Thought for the day: Make government websites more usable

Simon Moores argues that the government should spend more time making its websites accessible and attractive.

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Simon Moores argues that the government should spend more time making its websites accessible and attractive.




So here’s the picture. Charlotte, aged eight, returns home from a hard day at school. When she’s finished her homework and eaten her dinner, she and her mother settle down to a family evening testing government websites for usability and political correctness.

If you think I’m joking, then read on. According to the e-Envoy’s "Quality Framework for UK Government Website Design", government web managers needing users to make their websites citizen-friendly should consider recruiting public sector staff or their families as a "cheap alternative" to usability consultancies.

Government has two concerns. Not enough people are using government websites and, if like me, last weekend you were trying to work out how to pay your National Insurance and PAYE over the web, you’ll know it’s not exactly the most user-friendly and intuitive experience available on the internet today.

The good news is that the new framework stresses the "crucial" role of user feedback and the need for testing at various stages, by groups of end-users who are representative of the website's target audiences.

It gives the "optimal" size of a testing group for one target audience as six to eight people. It acknowledges that the budgets allocated to government websites vary greatly and suggests that students, public sector personnel or family members of staff could be used as "approximate target audiences".

What worries me is the suggestion is that e-government is, in theory, supposed to shrink the size of the public-sector workforce, directly or indirectly. But it isn't. If anything, it's getting larger every week, until it reaches the point where everyone who isn’t working for IBM, Capita or EDS is working for the civil service, including Charlotte.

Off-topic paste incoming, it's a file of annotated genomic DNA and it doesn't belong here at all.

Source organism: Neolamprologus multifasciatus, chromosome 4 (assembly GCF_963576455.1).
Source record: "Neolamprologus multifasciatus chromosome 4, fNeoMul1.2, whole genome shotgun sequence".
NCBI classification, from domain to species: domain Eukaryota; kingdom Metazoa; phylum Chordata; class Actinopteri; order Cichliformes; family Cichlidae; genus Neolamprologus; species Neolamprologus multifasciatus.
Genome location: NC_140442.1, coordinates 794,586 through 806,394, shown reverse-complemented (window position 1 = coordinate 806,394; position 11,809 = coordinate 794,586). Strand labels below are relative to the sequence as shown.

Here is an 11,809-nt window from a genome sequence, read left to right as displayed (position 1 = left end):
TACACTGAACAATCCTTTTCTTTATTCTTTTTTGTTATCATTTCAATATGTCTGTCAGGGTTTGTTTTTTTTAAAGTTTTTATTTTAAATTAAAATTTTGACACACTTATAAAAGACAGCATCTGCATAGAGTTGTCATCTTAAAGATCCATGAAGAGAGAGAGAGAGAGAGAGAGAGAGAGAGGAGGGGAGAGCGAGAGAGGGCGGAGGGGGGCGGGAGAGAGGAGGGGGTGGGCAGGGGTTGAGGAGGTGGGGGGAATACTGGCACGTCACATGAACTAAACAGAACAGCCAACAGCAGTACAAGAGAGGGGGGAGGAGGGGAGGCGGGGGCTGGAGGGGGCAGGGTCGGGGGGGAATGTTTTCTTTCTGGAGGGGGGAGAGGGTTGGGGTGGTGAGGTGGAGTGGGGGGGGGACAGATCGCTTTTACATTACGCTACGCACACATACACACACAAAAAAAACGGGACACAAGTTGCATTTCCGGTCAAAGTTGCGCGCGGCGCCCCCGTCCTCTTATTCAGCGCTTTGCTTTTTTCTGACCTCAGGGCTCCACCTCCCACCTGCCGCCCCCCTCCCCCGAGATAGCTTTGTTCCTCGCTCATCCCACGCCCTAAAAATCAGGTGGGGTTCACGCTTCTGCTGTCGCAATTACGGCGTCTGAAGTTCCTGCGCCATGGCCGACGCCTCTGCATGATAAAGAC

Shouldn’t websites be usable and friendly from day one? Or has any sense of quality - “what is good and what is not good and how do we know these things”, to quote Socrates - flown out of the window?

Perhaps it’s a "king’s new clothes" phenomenon, where everyone involved approves a website which is, demonstrably, awful, a kind of collective insanity which isn’t confined to the public sector.

So, instead of recruiting families to assist in usability testing, let’s start worrying less about guidelines and more about accessibility and what this really means in, first, making government websites attractive and useful enough to encourage people to use them, and secondly for government departments to grasp that delivering a website isn’t the end of the process, it’s the beginning of another, much more difficult one.

What do you think?

How can the government make its websites more accessible? Tell us in an e-mail >> reserves the right to edit and publish answers on the website. Please state if your answer is not for publication.

Setting the world to rights with the collected thoughts and opinions of leading industry analyst Dr Simon Moores of Zentelligence.

Acting globally, Zentelligence (Research) advises governments, suppliers, business and the media on the evolution, application and delivery of leading-edge technologies and specialises in the areas of eGovernment and information security.

For further information on Zentelligence and its research, presentation and analyst services visit

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